159The velocity field that appears in (\autoref{eq:TRA_adv} is
160the centred (\textit{now}) \textit{effective} ocean velocity, \ie\ the \textit{eulerian} velocity
161(see \autoref{chap:DYN}) plus the eddy induced velocity (\textit{eiv}) and/or
162the mixed layer eddy induced velocity (\textit{eiv}) when those parameterisations are used
163(see \autoref{chap:LDF}).
165Several tracer advection scheme are proposed,
166namely a $2^{nd}$ or $4^{th}$ order \textbf{CEN}tred schemes (CEN),
167a $2^{nd}$ or $4^{th}$ order \textbf{F}lux \textbf{C}orrected \textbf{T}ransport scheme (FCT),
168a \textbf{M}onotone \textbf{U}pstream \textbf{S}cheme for
169\textbf{C}onservative \textbf{L}aws scheme (MUSCL),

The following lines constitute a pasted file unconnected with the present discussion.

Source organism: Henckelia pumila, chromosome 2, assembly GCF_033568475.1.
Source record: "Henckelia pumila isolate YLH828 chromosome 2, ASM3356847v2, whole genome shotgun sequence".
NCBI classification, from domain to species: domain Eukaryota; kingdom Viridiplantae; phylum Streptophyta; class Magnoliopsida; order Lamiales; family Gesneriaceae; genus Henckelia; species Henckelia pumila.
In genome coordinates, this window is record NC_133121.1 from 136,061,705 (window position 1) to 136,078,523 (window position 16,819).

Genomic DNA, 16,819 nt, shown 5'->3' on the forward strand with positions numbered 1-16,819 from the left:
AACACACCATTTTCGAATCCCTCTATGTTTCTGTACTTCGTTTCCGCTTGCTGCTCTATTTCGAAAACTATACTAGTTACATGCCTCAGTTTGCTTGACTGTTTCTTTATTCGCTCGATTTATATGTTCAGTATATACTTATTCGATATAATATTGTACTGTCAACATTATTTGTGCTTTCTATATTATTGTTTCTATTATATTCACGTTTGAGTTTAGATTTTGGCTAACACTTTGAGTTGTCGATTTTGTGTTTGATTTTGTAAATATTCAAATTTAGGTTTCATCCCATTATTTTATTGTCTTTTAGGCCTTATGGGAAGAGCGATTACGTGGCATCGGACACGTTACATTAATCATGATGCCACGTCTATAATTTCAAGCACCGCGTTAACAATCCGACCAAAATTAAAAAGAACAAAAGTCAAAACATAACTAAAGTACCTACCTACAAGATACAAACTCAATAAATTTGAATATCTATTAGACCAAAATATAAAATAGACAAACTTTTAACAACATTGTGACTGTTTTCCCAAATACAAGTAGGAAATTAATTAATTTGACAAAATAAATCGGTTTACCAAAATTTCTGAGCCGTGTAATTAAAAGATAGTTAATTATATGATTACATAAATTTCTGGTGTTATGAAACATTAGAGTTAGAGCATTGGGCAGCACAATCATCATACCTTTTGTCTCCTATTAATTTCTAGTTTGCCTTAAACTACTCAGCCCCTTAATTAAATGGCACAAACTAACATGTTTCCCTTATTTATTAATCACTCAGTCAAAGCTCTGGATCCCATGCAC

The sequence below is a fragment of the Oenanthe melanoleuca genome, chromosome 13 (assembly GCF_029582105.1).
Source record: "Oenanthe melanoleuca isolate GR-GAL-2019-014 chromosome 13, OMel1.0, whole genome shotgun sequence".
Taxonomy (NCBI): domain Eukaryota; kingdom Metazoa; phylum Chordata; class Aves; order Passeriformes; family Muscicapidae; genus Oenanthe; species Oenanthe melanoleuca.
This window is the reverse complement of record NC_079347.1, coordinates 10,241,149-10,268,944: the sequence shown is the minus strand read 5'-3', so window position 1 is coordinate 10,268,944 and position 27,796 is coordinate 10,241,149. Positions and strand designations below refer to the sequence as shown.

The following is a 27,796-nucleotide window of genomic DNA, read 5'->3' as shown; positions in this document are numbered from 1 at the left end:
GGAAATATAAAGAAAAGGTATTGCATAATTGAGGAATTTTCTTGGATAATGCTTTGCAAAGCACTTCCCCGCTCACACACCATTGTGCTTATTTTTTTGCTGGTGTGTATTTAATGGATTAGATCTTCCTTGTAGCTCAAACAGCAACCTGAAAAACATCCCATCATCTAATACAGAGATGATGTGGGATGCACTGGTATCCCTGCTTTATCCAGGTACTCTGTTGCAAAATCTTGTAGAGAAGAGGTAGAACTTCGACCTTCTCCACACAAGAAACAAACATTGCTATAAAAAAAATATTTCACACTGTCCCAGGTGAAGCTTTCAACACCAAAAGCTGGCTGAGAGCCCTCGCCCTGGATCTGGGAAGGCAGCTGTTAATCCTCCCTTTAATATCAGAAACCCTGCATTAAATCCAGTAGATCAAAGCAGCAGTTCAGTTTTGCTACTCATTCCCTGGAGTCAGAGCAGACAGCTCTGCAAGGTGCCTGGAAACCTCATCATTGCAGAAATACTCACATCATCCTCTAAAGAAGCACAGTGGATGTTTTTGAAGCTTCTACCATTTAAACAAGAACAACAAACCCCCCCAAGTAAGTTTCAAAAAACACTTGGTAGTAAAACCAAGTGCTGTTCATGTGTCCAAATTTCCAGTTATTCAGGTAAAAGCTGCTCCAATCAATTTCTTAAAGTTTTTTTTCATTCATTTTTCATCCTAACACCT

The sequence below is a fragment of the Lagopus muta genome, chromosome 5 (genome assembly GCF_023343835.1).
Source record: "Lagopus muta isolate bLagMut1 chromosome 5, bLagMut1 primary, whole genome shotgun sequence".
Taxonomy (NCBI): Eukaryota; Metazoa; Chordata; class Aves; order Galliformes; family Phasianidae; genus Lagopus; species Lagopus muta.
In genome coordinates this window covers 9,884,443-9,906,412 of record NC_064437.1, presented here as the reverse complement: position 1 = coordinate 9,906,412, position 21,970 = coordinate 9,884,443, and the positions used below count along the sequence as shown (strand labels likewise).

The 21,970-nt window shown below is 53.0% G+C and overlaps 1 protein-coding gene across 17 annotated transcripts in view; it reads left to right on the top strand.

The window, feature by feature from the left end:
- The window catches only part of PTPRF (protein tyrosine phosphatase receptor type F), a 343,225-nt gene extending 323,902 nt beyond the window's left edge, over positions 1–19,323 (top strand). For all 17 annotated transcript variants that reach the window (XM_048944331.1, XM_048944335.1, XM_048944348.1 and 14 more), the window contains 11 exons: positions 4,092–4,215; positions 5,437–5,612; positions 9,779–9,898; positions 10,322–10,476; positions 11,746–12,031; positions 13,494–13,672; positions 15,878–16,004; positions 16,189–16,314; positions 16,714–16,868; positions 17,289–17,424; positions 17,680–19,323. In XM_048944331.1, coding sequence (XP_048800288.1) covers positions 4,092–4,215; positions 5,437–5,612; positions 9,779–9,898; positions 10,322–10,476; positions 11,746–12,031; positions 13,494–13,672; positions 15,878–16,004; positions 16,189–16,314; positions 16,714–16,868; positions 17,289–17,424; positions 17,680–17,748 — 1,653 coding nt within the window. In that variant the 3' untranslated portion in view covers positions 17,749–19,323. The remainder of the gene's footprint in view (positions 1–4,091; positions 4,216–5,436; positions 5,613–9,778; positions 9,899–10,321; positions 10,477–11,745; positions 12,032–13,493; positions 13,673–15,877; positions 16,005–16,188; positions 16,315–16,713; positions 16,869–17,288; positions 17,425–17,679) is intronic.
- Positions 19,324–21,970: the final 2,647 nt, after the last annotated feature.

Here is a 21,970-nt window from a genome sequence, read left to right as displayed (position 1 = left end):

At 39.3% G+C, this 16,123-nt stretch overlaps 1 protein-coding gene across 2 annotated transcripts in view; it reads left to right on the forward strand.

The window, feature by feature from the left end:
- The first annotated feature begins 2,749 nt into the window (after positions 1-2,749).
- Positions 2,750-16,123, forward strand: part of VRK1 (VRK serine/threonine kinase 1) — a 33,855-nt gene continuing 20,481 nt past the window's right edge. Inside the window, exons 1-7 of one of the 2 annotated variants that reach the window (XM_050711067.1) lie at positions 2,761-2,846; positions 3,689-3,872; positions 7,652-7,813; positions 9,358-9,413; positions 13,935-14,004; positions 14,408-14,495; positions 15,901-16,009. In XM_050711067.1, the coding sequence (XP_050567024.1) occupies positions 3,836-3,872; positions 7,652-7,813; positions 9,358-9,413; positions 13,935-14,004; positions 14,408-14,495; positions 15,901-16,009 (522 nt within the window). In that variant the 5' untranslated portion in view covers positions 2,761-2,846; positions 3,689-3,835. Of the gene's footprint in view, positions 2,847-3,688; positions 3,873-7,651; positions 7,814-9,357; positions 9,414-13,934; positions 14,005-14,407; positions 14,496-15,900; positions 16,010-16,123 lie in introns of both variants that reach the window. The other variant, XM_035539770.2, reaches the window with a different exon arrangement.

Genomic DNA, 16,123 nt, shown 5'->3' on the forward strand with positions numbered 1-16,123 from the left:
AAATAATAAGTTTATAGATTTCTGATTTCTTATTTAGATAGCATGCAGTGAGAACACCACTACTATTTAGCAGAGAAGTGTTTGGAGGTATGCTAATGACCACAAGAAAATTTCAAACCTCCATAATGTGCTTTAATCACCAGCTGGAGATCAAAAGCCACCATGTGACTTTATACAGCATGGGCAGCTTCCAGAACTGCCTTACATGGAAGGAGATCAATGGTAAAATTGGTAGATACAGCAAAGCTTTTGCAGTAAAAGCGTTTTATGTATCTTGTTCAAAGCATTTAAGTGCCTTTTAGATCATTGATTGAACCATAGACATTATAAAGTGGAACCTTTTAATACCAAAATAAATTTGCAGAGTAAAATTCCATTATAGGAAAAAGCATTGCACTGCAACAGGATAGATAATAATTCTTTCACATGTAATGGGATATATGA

170a $3^{rd}$ \textbf{U}pstream \textbf{B}iased \textbf{S}cheme (UBS, also often called UP3),
171and a \textbf{Q}uadratic \textbf{U}pstream \textbf{I}nterpolation for
172\textbf{C}onvective \textbf{K}inematics with
173\textbf{E}stimated \textbf{S}treaming \textbf{T}erms scheme (QUICKEST).
174The choice is made in the \nam{tra_adv}{tra\_adv} namelist,
175by setting to \forcode{.true.} one of the logicals \textit{ln\_traadv\_xxx}.
176The corresponding code can be found in the \textit{traadv\_xxx.F90} module,
177where \textit{xxx} is a 3 or 4 letter acronym corresponding to each scheme.
178By default (\ie\ in the reference namelist, \textit{namelist\_ref}),
179all the logicals are set to \forcode{.false.}.
180If the user does not select an advection scheme in the configuration namelist
181(\textit{namelist\_cfg}), the tracers will \textit{not} be advected!